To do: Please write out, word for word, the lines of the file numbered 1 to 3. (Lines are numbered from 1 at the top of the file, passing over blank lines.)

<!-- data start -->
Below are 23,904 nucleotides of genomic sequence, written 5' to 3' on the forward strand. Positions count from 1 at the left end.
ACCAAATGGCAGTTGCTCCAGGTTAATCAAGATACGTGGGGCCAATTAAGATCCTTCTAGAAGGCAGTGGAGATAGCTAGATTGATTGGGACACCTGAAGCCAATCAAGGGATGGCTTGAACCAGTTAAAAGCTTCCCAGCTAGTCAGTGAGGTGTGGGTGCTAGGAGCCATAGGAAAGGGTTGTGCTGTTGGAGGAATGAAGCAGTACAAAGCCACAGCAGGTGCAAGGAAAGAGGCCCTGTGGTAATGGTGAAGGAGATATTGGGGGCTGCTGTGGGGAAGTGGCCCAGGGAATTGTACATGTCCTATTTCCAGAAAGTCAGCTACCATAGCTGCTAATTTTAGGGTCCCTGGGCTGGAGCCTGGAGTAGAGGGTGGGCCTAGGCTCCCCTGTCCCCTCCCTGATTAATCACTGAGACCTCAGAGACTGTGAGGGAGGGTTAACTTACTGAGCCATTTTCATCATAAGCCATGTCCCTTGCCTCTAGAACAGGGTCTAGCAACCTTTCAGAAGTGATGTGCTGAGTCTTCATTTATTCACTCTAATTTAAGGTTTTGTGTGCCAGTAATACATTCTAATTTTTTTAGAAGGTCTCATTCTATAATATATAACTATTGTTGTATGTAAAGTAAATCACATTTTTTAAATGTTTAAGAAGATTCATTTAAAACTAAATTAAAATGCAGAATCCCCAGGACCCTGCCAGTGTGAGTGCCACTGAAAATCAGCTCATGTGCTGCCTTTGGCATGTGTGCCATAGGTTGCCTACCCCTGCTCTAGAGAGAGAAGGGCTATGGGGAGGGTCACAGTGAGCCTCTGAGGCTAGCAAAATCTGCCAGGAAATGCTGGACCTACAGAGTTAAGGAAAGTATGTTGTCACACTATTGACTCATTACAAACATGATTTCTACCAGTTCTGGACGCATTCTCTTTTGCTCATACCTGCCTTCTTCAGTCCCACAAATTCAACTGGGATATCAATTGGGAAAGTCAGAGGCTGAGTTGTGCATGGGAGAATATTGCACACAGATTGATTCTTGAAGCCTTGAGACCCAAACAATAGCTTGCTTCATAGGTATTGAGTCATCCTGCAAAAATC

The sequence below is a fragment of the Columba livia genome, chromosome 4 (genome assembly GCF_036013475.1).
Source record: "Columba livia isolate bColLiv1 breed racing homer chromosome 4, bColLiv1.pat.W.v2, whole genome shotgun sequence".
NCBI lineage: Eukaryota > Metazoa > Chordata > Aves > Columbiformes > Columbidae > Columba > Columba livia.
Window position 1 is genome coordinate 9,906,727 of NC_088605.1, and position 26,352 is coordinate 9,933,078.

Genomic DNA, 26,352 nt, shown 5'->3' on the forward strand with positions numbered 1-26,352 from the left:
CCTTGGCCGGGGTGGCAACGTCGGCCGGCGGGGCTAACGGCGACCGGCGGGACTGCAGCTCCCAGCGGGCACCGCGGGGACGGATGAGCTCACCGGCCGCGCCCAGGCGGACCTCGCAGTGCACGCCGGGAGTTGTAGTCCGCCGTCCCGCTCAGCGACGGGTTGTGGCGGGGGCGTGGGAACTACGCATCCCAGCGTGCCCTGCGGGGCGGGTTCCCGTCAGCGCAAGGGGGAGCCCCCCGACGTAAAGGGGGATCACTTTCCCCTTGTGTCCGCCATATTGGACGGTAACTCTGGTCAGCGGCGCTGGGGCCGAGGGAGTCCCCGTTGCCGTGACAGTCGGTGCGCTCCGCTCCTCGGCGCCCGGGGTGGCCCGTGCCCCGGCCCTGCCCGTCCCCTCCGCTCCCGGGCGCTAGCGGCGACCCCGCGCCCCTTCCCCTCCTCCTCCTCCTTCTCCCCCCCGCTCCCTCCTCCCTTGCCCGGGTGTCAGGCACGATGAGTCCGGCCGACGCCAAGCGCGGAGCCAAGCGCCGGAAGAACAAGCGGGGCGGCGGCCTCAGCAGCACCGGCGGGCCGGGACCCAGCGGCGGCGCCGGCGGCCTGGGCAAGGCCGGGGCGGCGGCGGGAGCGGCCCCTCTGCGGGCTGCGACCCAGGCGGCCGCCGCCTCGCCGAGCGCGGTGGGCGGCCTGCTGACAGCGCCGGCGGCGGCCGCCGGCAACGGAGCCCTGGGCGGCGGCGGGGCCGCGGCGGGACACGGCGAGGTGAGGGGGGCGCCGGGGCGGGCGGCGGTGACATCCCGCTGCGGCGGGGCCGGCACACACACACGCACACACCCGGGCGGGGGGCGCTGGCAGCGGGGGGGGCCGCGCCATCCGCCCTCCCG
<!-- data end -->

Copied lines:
Below are 23,904 nucleotides of genomic sequence, written 5' to 3' on the forward strand. Positions count from 1 at the left end.
ACCAAATGGCAGTTGCTCCAGGTTAATCAAGATACGTGGGGCCAATTAAGATCCTTCTAGAAGGCAGTGGAGATAGCTAGATTGATTGGGACACCTGAAGCCAATCAAGGGATGGCTTGAACCAGTTAAAAGCTTCCCAGCTAGTCAGTGAGGTGTGGGTGCTAGGAGCCATAGGAAAGGGTTGTGCTGTTGGAGGAATGAAGCAGTACAAAGCCACAGCAGGTGCAAGGAAAGAGGCCCTGTGGTAATGGTGAAGGAGATATTGGGGGCTGCTGTGGGGAAGTGGCCCAGGGAATTGTACATGTCCTATTTCCAGAAAGTCAGCTACCATAGCTGCTAATTTTAGGGTCCCTGGGCTGGAGCCTGGAGTAGAGGGTGGGCCTAGGCTCCCCTGTCCCCTCCCTGATTAATCACTGAGACCTCAGAGACTGTGAGGGAGGGTTAACTTACTGAGCCATTTTCATCATAAGCCATGTCCCTTGCCTCTAGAACAGGGTCTAGCAACCTTTCAGAAGTGATGTGCTGAGTCTTCATTTATTCACTCTAATTTAAGGTTTTGTGTGCCAGTAATACATTCTAATTTTTTTAGAAGGTCTCATTCTATAATATATAACTATTGTTGTATGTAAAGTAAATCACATTTTTTAAATGTTTAAGAAGATTCATTTAAAACTAAATTAAAATGCAGAATCCCCAGGACCCTGCCAGTGTGAGTGCCACTGAAAATCAGCTCATGTGCTGCCTTTGGCATGTGTGCCATAGGTTGCCTACCCCTGCTCTAGAGAGAGAAGGGCTATGGGGAGGGTCACAGTGAGCCTCTGAGGCTAGCAAAATCTGCCAGGAAATGCTGGACCTACAGAGTTAAGGAAAGTATGTTGTCACACTATTGACTCATTACAAACATGATTTCTACCAGTTCTGGACGCATTCTCTTTTGCTCATACCTGCCTTCTTCAGTCCCACAAATTCAACTGGGATATCAATTGGGAAAGTCAGAGGCTGAGTTGTGCATGGGAGAATATTGCACACAGATTGATTCTTGAAGCCTTGAGACCCAAACAATAGCTTGCTTCATAGGTATTGAGTCATCCTGCAAAAATC

The sequence below is a fragment of the Columba livia genome, chromosome 4 (genome assembly GCF_036013475.1).